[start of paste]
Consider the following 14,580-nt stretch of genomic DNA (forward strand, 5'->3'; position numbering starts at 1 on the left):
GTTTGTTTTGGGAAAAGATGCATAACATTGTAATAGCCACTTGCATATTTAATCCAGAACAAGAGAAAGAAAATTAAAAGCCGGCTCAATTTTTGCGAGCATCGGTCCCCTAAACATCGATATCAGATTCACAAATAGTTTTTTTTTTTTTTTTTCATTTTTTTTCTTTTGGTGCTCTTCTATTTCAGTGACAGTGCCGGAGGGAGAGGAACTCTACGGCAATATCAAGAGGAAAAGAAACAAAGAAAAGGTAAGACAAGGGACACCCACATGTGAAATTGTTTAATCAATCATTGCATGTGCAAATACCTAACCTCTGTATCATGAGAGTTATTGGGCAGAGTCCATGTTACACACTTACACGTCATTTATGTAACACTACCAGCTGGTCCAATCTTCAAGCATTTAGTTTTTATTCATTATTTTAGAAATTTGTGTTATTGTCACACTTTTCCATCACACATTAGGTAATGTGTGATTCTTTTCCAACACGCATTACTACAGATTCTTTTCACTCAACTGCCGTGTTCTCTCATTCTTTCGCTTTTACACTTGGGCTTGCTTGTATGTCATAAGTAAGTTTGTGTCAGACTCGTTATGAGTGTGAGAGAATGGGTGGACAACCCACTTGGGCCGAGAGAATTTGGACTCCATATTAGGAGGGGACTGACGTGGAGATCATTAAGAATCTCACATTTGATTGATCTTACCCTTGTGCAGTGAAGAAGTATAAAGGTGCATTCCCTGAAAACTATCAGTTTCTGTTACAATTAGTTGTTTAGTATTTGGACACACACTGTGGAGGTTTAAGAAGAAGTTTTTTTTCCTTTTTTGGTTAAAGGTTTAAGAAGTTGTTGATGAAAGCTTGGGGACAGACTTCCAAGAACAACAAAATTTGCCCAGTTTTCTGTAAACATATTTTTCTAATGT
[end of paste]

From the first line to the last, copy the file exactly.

Consider the following 14,580-nt stretch of genomic DNA (forward strand, 5'->3'; position numbering starts at 1 on the left):
GTTTGTTTTGGGAAAAGATGCATAACATTGTAATAGCCACTTGCATATTTAATCCAGAACAAGAGAAAGAAAATTAAAAGCCGGCTCAATTTTTGCGAGCATCGGTCCCCTAAACATCGATATCAGATTCACAAATAGTTTTTTTTTTTTTTTTTCATTTTTTTTCTTTTGGTGCTCTTCTATTTCAGTGACAGTGCCGGAGGGAGAGGAACTCTACGGCAATATCAAGAGGAAAAGAAACAAAGAAAAGGTAAGACAAGGGACACCCACATGTGAAATTGTTTAATCAATCATTGCATGTGCAAATACCTAACCTCTGTATCATGAGAGTTATTGGGCAGAGTCCATGTTACACACTTACACGTCATTTATGTAACACTACCAGCTGGTCCAATCTTCAAGCATTTAGTTTTTATTCATTATTTTAGAAATTTGTGTTATTGTCACACTTTTCCATCACACATTAGGTAATGTGTGATTCTTTTCCAACACGCATTACTACAGATTCTTTTCACTCAACTGCCGTGTTCTCTCATTCTTTCGCTTTTACACTTGGGCTTGCTTGTATGTCATAAGTAAGTTTGTGTCAGACTCGTTATGAGTGTGAGAGAATGGGTGGACAACCCACTTGGGCCGAGAGAATTTGGACTCCATATTAGGAGGGGACTGACGTGGAGATCATTAAGAATCTCACATTTGATTGATCTTACCCTTGTGCAGTGAAGAAGTATAAAGGTGCATTCCCTGAAAACTATCAGTTTCTGTTACAATTAGTTGTTTAGTATTTGGACACACACTGTGGAGGTTTAAGAAGAAGTTTTTTTTCCTTTTTTGGTTAAAGGTTTAAGAAGTTGTTGATGAAAGCTTGGGGACAGACTTCCAAGAACAACAAAATTTGCCCAGTTTTCTGTAAACATATTTTTCTAATGT